Armstrong Pond is a remote and natural saline pond in the center of Middle Caicos. The pond is a unique and efficient natural sea salt accumulator, as well as being a haven for birdlife. In the past, the site was important to the pre-Columbian Taino peoples for salt production, being a primary catalyst for regional trade.
With a collective area of about 92 acres (37 hectares), Armstrong Pond is one of the larger completely landlocked bodies of water in the Turks and Caicos, yet many of the inland lagoons and pond in the country with clear ocean connections are far more extensive, such as Chalk Sound and Juba Sound on Providenciales, and Big Pond on Middle Caicos.
Terrain and Environment
The terrain near Armstrong Pond is quite scenic, and combines elements of saline wetlands, tropical dry forest, and brackish water wetlands.
Armstrong Pond itself has widely varying salinity levels, which ranges from fresher than ocean water conditions after hurricane and storm surges, and heavy rain events, to times when much of the pond is crystallized salt or brine.
Although Armstrong Pond is a saline body of water, many small fresh and brackish water ponds surround the area. These oases features are quite beautiful, with tall sabal palms, West Indian mahogany trees, sawgrass, ferns, and aquatic plants.
Armstrong Pond is a haven for birdlife, particularly wading birds and ducks, including White-cheeked pintail ducks, and West Indian whistling ducks.
Mahogany tree oasis on the ancient Lucayan road to Armstrong Pond.
The Turks and Caicos has had an interesting and varied history with sea salt, and Armstrong Pond was likely one of the birthplaces of the industry in the archipelago, and an initial gathering point for the commodity by humans.
Prior to the arrival of Christopher Columbus in the latter 1400s, the Turks and Caicos was populated by the Lucayan peoples (also known as the Tainos), and it’s believed that these peoples were skilled and efficient traders. Many of the islands in the country still exhibit slight evidence of these peoples, even after more than five centuries.
Artifacts examined today suggest that the Lucayans conducted regional trade, and salt may have been the catalyst for permanent settlement in these islands. In previous times, salt was much harder to come by and was very valuable. The saline flats in the islands were essentially gold mines, and the local inhabitants were probably able to trade salt for everything from hardwood canoes, to stone tools and honey.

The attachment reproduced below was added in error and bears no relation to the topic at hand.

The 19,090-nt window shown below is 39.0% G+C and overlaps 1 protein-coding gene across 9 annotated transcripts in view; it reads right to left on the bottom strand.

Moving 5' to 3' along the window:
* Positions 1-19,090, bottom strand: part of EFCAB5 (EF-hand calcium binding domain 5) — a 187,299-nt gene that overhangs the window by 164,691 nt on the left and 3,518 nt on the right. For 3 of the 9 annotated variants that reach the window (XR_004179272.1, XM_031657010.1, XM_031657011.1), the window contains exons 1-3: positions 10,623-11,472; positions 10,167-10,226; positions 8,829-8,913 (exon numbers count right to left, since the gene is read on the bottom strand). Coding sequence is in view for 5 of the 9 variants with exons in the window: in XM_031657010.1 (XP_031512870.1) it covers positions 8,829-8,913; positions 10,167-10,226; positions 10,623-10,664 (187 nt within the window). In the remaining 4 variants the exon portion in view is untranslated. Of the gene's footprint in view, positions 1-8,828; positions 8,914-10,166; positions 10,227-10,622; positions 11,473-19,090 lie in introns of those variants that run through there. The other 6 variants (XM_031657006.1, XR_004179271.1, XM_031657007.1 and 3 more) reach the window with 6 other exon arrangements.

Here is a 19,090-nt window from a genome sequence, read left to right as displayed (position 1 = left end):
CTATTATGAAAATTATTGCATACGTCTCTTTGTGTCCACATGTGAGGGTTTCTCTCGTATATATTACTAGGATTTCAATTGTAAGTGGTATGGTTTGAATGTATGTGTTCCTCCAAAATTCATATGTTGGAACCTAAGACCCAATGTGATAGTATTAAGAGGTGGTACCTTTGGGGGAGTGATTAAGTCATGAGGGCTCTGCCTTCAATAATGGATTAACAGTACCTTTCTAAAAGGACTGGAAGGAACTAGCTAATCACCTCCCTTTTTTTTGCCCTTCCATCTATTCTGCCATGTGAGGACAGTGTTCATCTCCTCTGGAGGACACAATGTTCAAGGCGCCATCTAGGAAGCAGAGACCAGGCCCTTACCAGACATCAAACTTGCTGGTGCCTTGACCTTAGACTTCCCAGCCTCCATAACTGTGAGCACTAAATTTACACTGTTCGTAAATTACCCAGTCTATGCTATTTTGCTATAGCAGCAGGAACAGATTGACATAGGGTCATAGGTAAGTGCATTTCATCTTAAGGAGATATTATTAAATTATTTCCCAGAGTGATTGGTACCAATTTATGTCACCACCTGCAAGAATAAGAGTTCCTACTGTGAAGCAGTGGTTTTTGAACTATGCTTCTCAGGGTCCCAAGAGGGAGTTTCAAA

Middle Caicos appears to have supported the greatest population of Lucayans in the country, and the village sites in the central region of the island suggest the greatest wealth, power and significance. Armstrong Pond was likely one of the best salt gathering locations in the archipelago, yet Lucayan settlement remains have been discovered near other natural salt pans as well. As a testament to the importance of the salt trade and Armstrong Pond, an impressive road, the most significant Lucayan engineering work recognized today in the islands, was built to connect the pond to a trade settlement.
Getting to Armstrong Pond
Fresh water pond near Armstrong Pond.
Armstrong Pond is one of the more remote areas in the Turks and Caicos, and is quite difficult to access. The region is isolated from the Bambarra settlement on Middle Caicos by miles of dense tropical dry forest, and from the Caicos Banks by an equal distance of maze-like red mangrove estuaries.
In the past, a footpath led from King’s Road in central Middle Caicos to Armstrong Pond, yet this route has long since been overgrown by verdant vegetation, and is now more difficult to transverse than the original forest was.
It’s easiest to hike in from the southern saline tundra on the southern side of Middle Caicos, which usually dictates an overnight camping trip to allow sufficient time.
The tropical dry forest surrounding Armstrong Pond has a very high density of two types of poisonous trees, the coral sumac (Metopium toxiferum), and the manchineel (Hippomane mancinella). Both of these trees can cause serious rashes and skin conditions when touched, and should be avoided.
Another consideration when visiting the southern sides of North Caicos and Middle Caicos are mosquitoes. For much of the year, the mosquito situation is quite severe, and during the wet season it’s advisable to wear long sleeves, gloves, and mosquito netting.